Does the use of probabilistic genotyping change the way we should view sub-threshold data?
online resourceposted on 2020-04-30, 02:47 authored by Duncan Taylor, John Buckleton, Jo-Anne Bright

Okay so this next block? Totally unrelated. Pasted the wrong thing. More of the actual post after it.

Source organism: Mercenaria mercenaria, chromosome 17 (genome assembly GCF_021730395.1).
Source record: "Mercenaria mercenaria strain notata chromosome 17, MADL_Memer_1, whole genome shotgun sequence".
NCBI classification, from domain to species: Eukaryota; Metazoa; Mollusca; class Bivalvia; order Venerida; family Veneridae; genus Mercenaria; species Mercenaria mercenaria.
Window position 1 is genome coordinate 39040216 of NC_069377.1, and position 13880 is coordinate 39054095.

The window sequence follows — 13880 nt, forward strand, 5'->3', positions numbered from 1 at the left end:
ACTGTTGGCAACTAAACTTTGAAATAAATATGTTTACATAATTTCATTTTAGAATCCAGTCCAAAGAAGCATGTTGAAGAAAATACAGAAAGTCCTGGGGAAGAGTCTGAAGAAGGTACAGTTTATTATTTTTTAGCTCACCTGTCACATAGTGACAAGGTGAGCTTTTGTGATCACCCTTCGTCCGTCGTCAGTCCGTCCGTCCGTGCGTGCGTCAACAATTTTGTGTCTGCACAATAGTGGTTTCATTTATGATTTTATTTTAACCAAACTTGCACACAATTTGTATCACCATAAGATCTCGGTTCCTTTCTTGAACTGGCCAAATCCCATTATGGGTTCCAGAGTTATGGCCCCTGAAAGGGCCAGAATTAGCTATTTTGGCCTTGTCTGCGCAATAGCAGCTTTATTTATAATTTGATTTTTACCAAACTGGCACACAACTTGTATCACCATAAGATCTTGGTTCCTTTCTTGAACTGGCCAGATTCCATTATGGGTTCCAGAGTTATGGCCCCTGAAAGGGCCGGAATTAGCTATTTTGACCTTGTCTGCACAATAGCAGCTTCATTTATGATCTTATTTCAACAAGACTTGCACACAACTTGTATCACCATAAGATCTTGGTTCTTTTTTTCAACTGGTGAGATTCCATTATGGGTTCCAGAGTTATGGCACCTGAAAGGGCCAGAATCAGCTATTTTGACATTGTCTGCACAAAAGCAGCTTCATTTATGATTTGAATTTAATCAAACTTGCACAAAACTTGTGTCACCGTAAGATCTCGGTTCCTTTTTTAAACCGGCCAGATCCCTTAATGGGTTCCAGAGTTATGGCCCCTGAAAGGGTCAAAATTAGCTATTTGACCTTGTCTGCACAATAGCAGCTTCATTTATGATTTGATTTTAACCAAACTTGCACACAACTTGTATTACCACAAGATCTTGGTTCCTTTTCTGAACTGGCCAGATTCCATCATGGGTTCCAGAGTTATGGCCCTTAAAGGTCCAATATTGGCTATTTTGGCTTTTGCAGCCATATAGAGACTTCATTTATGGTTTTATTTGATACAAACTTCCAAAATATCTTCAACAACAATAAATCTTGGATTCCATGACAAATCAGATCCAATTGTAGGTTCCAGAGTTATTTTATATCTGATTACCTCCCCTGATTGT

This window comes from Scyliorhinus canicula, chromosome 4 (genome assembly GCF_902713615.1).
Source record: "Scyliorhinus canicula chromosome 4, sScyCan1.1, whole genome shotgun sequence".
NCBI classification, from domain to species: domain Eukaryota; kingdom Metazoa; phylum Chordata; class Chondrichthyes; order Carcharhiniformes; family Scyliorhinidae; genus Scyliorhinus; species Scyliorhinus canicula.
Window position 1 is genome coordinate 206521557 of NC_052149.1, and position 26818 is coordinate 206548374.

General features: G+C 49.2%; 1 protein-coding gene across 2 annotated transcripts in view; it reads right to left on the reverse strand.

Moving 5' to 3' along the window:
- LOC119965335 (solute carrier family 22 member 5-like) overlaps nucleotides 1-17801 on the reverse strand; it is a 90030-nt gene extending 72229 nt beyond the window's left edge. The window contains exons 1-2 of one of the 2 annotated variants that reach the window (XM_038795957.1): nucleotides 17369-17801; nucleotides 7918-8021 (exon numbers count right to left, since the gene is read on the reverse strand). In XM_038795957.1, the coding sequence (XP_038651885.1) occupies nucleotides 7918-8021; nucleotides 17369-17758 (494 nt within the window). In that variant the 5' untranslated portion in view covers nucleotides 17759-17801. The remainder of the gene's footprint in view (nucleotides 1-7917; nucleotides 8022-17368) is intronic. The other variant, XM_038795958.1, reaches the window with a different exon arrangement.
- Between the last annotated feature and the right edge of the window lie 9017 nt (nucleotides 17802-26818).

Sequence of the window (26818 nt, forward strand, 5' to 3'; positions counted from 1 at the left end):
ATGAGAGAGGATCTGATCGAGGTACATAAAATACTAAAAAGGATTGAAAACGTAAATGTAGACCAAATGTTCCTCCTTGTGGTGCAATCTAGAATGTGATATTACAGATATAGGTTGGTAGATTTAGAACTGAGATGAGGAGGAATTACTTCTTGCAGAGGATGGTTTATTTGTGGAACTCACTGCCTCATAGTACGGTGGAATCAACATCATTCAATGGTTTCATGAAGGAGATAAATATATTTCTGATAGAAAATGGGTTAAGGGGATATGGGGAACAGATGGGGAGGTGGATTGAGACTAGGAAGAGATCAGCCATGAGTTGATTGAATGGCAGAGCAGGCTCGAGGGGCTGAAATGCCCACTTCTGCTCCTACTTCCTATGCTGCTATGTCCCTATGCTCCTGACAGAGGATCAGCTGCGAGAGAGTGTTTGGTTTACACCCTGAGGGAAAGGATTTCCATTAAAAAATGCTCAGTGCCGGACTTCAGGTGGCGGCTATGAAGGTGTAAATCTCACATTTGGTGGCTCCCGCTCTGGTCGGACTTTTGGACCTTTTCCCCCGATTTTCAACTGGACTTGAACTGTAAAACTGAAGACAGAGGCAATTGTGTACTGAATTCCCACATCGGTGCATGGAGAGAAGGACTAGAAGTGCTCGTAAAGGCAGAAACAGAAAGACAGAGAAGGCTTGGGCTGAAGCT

The sensitivity and resolution of modern DNA profiling hardware is such that forensic laboratories generate more data than they have resources to analyse. One coping mechanism is to set a threshold, above the minimum required by instrument noise, so that weak peaks are screened out. In binary interpretations of forensic profiles, the impact of this threshold (sometimes called an analytical threshold - AT) was minimal as interpretations were often limited to a clear major component. With the introduction of continuous typing systems, the interpretation of weak minor components of mixed DNA profiles is possible and consequently the consideration of peaks just above or just below the analytical threshold becomes relevant. We investigate here the occurrence of low-level DNA profile information, specifically that which falls below the analytical threshold. We investigate how it can be dealt with and the consequences of each choice in the framework of continuous DNA profile interpretation systems. Where appropriate we illustrate how these can be implemented using the probabilistic interpretation software STRmix. We demonstrate a feature of STRmix that allows the analyst to guide the software, using human observation that there is a low-level contributor present, through user-designated prior distributions for contributor mixture proportions.